Machine gun operators were commonly protected from fire inside concrete 'pillboxes' (dug-in guard posts with firing loopholes). Their main disadvantage was that each gun took six to eight men to operate and they were very heavy. They had an inbuilt water cooling system; however, the guns occasionally overheated after only two minutes of firing and therefore were used in intermittent bursts rather than continuous streams of fire.*Germans appreciated the use of machine guns. However, machine guns did not in fact contribute to the casualty count of the British soldiers at a level remotely comparable with the immense damage caused by artillery. These caused on average an estimated three quarters of all combat deaths. They were used in many different ways; they could be used to fire fragmentation, gas and even incendiary shells. Fragmentation shells were designed to release as much shrapnel as possible upon impact (explosion) and incendiary shells were used to set fire to the surrounding environment. By Sam Reine-Harris ...read more.

The above preview is unformatted text

This student written piece of work is one of many that can be found in our GCSE International relations 1900-1939 section.

Found what you're looking for?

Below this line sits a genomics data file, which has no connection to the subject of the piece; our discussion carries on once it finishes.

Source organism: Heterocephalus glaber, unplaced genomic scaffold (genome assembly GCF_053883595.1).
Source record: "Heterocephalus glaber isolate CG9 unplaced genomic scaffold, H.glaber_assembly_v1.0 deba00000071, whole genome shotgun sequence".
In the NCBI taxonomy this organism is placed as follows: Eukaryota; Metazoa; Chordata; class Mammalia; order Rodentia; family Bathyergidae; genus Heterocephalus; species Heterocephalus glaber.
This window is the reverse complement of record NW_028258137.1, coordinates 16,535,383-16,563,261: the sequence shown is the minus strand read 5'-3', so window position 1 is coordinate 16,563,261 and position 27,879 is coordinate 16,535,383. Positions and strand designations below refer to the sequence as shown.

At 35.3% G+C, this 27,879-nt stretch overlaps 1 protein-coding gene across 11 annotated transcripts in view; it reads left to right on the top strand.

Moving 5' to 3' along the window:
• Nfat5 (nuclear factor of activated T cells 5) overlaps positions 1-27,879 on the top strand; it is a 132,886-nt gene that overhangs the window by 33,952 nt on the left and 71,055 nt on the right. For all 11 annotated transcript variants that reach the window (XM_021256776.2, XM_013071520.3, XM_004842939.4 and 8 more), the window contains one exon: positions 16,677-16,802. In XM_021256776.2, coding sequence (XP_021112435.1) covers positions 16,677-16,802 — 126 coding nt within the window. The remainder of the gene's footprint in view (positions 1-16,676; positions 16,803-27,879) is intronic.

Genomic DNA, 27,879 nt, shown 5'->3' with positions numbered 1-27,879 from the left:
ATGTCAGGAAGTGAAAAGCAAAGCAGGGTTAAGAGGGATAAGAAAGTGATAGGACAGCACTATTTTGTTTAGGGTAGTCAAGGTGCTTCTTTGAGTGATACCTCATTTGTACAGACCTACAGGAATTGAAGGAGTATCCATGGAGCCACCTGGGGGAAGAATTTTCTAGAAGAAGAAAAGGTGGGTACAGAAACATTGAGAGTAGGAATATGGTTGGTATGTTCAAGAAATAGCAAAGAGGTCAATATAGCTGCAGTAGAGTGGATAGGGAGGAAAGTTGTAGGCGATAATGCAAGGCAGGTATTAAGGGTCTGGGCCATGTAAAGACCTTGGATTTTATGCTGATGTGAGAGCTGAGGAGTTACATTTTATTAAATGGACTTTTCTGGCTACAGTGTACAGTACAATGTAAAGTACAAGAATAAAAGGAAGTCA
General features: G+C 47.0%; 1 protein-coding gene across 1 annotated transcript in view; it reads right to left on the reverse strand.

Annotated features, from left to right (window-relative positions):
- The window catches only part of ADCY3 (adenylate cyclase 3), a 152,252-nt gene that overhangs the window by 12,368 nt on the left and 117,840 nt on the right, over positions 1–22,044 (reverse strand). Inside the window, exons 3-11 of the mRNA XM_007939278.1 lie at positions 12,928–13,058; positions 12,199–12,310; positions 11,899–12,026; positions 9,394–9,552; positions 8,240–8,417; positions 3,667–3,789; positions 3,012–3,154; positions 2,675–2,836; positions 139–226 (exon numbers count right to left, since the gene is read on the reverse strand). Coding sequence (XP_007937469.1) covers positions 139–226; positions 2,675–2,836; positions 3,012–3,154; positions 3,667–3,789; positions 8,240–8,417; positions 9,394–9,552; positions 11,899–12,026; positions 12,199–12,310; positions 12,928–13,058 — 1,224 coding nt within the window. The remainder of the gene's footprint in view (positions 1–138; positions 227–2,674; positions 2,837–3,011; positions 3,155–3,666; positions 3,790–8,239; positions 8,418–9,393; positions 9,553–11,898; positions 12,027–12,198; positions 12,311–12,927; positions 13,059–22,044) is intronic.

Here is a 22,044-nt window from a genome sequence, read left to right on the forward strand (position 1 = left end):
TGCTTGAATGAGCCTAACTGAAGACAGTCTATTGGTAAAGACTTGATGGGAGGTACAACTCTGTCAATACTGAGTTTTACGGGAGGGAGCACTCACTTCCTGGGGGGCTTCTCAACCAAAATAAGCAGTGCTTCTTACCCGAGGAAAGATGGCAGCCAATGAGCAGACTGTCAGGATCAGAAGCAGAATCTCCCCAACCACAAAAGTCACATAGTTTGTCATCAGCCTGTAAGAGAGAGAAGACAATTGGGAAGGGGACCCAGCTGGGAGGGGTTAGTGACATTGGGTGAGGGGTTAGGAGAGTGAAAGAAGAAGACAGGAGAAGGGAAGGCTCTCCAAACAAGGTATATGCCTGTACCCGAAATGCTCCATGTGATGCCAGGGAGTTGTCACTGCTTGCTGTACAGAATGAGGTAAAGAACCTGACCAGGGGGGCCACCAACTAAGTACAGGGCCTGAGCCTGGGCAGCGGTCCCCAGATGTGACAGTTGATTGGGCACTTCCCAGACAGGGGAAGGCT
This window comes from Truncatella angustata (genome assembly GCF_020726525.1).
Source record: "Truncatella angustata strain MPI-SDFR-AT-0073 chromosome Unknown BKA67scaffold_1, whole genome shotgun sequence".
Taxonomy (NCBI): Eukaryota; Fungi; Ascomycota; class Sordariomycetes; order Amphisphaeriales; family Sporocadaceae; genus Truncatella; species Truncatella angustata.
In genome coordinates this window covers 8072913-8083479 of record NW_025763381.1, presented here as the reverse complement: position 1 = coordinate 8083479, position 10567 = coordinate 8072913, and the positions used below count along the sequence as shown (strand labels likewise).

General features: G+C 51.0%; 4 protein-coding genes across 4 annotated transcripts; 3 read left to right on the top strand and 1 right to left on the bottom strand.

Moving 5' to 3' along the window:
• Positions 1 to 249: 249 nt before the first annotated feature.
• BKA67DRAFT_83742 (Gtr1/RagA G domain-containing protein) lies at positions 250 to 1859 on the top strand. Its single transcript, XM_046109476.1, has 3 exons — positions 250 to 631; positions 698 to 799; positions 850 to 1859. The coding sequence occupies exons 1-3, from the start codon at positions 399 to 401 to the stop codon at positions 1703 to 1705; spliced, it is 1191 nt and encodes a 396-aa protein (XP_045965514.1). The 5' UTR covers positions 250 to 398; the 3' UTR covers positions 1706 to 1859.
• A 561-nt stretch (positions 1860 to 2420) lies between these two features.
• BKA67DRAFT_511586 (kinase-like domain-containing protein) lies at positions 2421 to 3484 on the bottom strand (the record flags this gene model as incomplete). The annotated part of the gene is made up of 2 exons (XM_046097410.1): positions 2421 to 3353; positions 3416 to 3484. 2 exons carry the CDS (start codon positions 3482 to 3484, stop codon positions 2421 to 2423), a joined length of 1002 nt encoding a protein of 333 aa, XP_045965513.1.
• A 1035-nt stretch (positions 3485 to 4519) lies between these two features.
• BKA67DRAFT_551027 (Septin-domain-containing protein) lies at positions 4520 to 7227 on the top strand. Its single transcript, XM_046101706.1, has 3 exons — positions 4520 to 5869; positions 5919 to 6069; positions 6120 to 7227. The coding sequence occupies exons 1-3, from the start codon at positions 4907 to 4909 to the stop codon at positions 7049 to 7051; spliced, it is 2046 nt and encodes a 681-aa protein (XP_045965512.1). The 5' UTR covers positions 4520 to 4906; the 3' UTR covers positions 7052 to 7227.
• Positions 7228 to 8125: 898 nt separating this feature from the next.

• Start learning 29% faster today
  • 150,000+ documents available
  • Just £6.99 a month

Not the one? Search for your essay title...
  • Join over 1.2 million students every month
  • Accelerate your learning by 29%
  • Unlimited access from just £6.99 per month

See related essaysSee related essays

Related GCSE International relations 1900-1939 essays

  1. Trench warfare. Trench warfare was created to help hold your position and fend ...

    Funding was secured, and in 1908 a prototype man-portable flamethrower (Flammenwerfer) was tested. During the period 1908-1914 this design was improved and tactics were worked out for engineering troops armed with flamethrowers to support infantry assaults. In addition, a larger nonportable device for defending trenches..."(Tucker, Spencer C.)

  2. The Western Front

    How The War Ended Toward the end of Sept 1918 it was obvious that the German offensive in the west had failed, while Bulgaria and Turkey were on the verge of defeat and Austria was pleading for peace at any price.